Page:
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aabell

Erythrina caffra in Florida?

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aabell

I noticed this interesting gnarled old tree yesterday in Fort Myers, FL and I've been searching for more information on it. I recognized the pea-like leaves as similar to our native Erythrina herbacea, and I know that there are many other exotic species in the genus, but I have never seen them here.

A bit of research led me to this article -https://ucanr.edu/blogs/blogcore/postdetail.cfm?postnum=20229

"The Erythrina stem borer (ESB) (sometimes known as the Erythrina twig borer) (Terastia meticulosalis), a potentially devastating pest of Erythrina spp. (coral trees) ...The ESB is of special concern for us because so little is known about its management and it appears to be especially destructive on coral trees, infesting seeds, destroying branch tips, and even killing whole plants. In Florida where it is native, it is a serious pest of naturally occurring and exotic coral trees, which are valued for agriculture, medicine, and landscape ornament (Powell and Westley 1993). Indeed, the cultivation of exotic coral trees in Florida is essentially impossible because of the ESB (Raven 1974); the only coral tree that can be cultivated reliably there is the native Erythrina herbacea, which likely co-evolved with and is found over most of the range of the ESB. "

Also some interesting bits of information in this palmtalk thread. The striations in the bark look like a match for this tree. 

 

Google streetview imagery of the tree going back to 2007 shows no sign of flowering in November, January, March, or May, and no discernable growth.  So what I'm guessing is that the gnarled look and apparent lack of flowers are due to the stem borers. What's interesting is that it is still alive and is apparently quite old. I have not been able to find photos yet of many other large exotica Erythrina trees in Florida, except for this postcard from 1939: https://www.floridamemory.com/items/show/332836

Am I on the mark with this ID, and how common are exotic Erythrina trees in Florida?

 

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Silas_Sancona
4 hours ago, aabell said:

I noticed this interesting gnarled old tree yesterday in Fort Myers, FL and I've been searching for more information on it. I recognized the pea-like leaves as similar to our native Erythrina herbacea, and I know that there are many other exotic species in the genus, but I have never seen them here.

A bit of research led me to this article -https://ucanr.edu/blogs/blogcore/postdetail.cfm?postnum=20229

"The Erythrina stem borer (ESB) (sometimes known as the Erythrina twig borer) (Terastia meticulosalis), a potentially devastating pest of Erythrina spp. (coral trees) ...The ESB is of special concern for us because so little is known about its management and it appears to be especially destructive on coral trees, infesting seeds, destroying branch tips, and even killing whole plants. In Florida where it is native, it is a serious pest of naturally occurring and exotic coral trees, which are valued for agriculture, medicine, and landscape ornament (Powell and Westley 1993). Indeed, the cultivation of exotic coral trees in Florida is essentially impossible because of the ESB (Raven 1974); the only coral tree that can be cultivated reliably there is the native Erythrina herbacea, which likely co-evolved with and is found over most of the range of the ESB. "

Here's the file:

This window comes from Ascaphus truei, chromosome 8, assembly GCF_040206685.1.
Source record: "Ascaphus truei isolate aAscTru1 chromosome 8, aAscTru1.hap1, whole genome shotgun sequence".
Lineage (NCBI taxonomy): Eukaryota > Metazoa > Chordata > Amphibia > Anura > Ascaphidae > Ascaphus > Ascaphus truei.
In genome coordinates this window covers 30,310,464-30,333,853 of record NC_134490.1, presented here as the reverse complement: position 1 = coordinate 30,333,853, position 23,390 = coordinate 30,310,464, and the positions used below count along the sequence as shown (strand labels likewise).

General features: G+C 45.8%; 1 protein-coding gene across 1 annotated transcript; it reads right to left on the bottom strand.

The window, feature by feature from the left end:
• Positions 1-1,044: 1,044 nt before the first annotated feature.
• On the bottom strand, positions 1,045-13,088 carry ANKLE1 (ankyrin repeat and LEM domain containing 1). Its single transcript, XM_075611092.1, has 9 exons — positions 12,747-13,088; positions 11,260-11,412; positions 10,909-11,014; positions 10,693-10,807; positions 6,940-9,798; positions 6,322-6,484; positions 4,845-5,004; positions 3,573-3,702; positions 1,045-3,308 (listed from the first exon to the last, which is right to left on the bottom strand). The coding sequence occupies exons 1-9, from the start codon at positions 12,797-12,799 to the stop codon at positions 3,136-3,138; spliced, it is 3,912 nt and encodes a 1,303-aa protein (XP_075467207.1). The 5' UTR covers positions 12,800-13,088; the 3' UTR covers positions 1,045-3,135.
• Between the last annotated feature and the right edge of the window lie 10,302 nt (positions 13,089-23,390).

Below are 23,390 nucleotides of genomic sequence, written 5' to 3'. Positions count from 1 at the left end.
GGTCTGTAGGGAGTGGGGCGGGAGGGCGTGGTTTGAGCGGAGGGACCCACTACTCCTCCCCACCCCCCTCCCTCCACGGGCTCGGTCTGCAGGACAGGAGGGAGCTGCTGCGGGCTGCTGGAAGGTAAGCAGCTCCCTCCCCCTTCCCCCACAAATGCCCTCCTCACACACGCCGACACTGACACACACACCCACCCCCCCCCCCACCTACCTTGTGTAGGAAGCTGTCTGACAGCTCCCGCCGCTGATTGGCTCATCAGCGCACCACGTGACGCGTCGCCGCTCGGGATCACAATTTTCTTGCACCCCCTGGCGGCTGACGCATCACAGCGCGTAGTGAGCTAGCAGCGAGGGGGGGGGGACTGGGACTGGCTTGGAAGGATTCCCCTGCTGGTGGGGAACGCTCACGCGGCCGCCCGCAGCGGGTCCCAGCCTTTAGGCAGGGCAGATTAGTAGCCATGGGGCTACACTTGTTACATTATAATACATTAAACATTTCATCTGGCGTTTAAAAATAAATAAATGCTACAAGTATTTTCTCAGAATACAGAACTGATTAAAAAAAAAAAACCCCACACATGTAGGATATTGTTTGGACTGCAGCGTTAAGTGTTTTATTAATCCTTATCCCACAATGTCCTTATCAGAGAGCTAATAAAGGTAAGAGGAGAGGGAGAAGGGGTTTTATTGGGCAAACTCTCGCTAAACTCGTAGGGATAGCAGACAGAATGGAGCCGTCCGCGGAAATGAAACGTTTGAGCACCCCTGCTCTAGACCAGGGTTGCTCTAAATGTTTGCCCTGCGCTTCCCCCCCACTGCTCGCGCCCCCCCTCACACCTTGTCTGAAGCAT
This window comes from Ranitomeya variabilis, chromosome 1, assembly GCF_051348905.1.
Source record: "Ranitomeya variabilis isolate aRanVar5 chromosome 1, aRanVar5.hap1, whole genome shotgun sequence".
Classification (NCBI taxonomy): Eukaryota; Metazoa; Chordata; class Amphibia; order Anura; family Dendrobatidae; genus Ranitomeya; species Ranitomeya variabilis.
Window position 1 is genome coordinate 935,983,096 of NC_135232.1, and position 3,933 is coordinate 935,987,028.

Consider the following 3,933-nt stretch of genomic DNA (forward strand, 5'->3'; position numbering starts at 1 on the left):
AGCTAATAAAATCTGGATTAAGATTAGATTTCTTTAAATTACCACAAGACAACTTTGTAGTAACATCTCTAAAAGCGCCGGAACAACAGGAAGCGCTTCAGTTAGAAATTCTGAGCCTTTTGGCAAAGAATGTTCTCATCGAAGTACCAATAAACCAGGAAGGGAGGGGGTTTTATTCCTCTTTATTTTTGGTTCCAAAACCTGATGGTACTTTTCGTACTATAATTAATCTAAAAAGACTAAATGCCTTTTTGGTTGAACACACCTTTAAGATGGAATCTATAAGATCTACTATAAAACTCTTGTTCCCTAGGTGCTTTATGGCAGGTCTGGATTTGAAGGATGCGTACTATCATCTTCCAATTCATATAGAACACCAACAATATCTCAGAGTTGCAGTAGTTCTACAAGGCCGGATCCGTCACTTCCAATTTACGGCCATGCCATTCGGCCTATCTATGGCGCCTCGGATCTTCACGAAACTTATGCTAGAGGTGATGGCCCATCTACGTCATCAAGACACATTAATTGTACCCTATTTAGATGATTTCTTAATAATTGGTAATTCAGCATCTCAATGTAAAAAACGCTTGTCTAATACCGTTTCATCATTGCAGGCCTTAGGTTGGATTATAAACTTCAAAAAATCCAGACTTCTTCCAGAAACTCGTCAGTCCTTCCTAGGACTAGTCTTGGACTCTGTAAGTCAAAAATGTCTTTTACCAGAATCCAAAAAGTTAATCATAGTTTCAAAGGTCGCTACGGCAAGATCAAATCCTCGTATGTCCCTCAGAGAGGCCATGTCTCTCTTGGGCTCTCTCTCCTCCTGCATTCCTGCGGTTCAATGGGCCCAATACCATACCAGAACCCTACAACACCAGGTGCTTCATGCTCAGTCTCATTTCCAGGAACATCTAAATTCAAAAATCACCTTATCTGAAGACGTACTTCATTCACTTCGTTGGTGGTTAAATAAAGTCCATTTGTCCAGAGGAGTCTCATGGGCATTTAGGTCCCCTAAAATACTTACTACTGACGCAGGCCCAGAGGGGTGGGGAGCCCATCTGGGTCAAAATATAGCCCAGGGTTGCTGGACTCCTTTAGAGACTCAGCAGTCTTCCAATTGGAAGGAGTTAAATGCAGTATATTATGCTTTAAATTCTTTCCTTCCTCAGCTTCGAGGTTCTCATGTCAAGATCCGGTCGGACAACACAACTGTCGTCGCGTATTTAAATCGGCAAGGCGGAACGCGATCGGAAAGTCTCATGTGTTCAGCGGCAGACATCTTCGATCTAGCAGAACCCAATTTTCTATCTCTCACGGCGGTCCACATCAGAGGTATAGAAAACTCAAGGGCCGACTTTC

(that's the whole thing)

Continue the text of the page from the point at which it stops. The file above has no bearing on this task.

Also some interesting bits of information in this palmtalk thread. The striations in the bark look like a match for this tree. 

 

Google streetview imagery of the tree going back to 2007 shows no sign of flowering in November, January, March, or May, and no discernable growth.  So what I'm guessing is that the gnarled look and apparent lack of flowers are due to the stem borers. What's interesting is that it is still alive and is apparently quite old. I have not been able to find photos yet of many other large exotica Erythrina trees in Florida, except for this postcard from 1939: https://www.floridamemory.com/items/show/332836

Am I on the mark with this ID, and how common are exotic Erythrina trees in Florida?

 

treeid4.jpg

20210402_182707crop.jpg

20210402_182700.jpg

treeid3.jpg

Impressive specimen -whatever species it is..

Only species i remember seeing in FL. was E. X bidwillii and a crista gali and think that was up in Tampa somewhere..  The rest? nada.. Not w/ the stem borers.  That said, saw something ( want to say it was in some information shared regarding the stem borer's recent appearance in California ) that suggested that species from the Americas might be better at tolerating stem borers vs. other sp. from Africa, Australia / Asia simply due to the fact that Mexican and Central/South American species evolved with this insect. Species in this group might be worth trying, but tough to say if they'd still grow / flower yearly there.

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aabell

Update - I accidentally stumbled on to some answers to my own question today at the Edison Ford Estates, about a mile away from the tree above. Here is the Florida state Champion Erythrina variegata, even more gnarled looking than the first tree. I'm not actually sure its any bigger either, I know trunk size weighs heavily in those calculations but the crown on the champion seems to have been cut back and the tree looks closer to death. The age of this tree is anyone's guess, it sits right off the porch of Thomas Edison's home built in the 1880s. 

So now I know there are two of them in town at least. I'll have to keep an eye out for flowers.

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Edited by aabell
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